For Sergei Kostitsyn, going back to Montreal is not just a return to his home of the previous three years. It’s also like going back to his childhood in Belarus.
That’s because, for the first time as a professional, the Nashville Predators’ 23-year-old forward will be on opposite sides with his older brother when Nashville faces Montreal on Thursday.
“We’ve never played against each other (as professionals),” he said. “When I was a kid we played against each other but not since then.
“It’s going to be fun.”
Sergei and Andrei Kostitsyn were teammates with the Canadiens for the past three seasons before Montreal traded him to Nashville in exchange for Dustin Boyd in June, just prior to the start of the NHL’s free agency period.
Going their separate ways has produced decidedly different results.
Andrei, who is two years older, is the Canadiens’ second-leading scorer with 14 points (in 18 games) and his seven goals have him tied for the team lead.
Sergei has missed one-quarter (four) of the Predators’ 16 contests and has seen limited playing time. He has been on the ice fewer than 10 minutes in each of his last two outings – a first in his NHL career.
“(He must show) just a little more of the second effort stuff,” coach Barry Trotz said. “When there’s a contested puck, win more of those contested puck battles. What will happen – with his skill set – he’ll be able to keep plays alive a lot longer. When you keep plays alive longer, you’re going to open up coverage and then you’ll be productive.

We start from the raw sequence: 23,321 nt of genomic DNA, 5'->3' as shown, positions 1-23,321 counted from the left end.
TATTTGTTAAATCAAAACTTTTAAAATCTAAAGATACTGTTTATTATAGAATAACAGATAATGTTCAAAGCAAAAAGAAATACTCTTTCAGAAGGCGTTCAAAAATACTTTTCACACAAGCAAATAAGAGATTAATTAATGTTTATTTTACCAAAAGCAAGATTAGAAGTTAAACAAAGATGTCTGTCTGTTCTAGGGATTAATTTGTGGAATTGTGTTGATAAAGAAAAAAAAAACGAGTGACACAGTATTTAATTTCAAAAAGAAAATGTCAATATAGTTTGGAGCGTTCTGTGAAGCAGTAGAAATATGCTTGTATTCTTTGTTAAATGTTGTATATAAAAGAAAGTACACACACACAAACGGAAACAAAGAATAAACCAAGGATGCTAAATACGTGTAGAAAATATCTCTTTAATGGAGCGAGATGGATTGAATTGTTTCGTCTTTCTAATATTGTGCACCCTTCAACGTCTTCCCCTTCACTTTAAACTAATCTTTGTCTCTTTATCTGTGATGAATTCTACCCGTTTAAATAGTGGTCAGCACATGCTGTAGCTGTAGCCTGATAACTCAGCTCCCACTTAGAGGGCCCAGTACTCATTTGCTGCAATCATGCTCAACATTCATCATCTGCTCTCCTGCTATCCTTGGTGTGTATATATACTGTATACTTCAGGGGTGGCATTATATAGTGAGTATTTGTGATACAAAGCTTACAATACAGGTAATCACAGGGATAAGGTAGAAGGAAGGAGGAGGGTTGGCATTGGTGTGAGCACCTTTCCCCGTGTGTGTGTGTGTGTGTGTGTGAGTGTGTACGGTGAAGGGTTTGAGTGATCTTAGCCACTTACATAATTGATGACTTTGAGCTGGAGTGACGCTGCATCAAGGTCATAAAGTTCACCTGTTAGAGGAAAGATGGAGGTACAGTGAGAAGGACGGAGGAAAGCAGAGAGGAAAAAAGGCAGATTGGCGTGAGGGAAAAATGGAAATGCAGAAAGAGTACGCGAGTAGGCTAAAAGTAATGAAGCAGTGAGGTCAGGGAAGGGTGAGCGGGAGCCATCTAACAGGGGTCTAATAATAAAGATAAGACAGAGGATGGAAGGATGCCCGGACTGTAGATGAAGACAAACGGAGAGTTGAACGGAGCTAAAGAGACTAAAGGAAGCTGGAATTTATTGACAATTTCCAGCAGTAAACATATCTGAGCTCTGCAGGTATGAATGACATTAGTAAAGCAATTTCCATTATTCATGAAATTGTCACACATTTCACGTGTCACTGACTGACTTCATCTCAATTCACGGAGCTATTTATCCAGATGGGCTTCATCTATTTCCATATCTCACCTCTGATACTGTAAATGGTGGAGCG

“He’s almost there, but then he’s just off a little bit. He’s really a good player. I’ve had no problems with him at all.”
Sergei Kostitsyn’s production actually has been on a steady decline ever since his rookie season, when he had nine goals and 18 assists in 52 games for Montreal. He followed that with 23 points (eight goals, 15 assists) and then 18 points (seven goals, 11 assists) in a career-low 47 games last season.
Nashville felt that a change of scenery would provide a fresh start for a player who had 131 points (40 goals, 91 assists) in his final season of junior hockey.
Things got off on the wrong foot, though, when he sustained a broken foot early in training camp.
“He’s still hobbled – he had the broken toe and we haven’t given him three weeks off to let it heal, he’s played right through it,” Trotz said. “So he’s still hobbling around a little bit, especially off the ice.”
Sergei Kostitsyn plans to be back on familiar ice Thursday but has not plans to try and prove anything to his former team or his brother.
“I think it’s more important to win games in the NHL,” he said.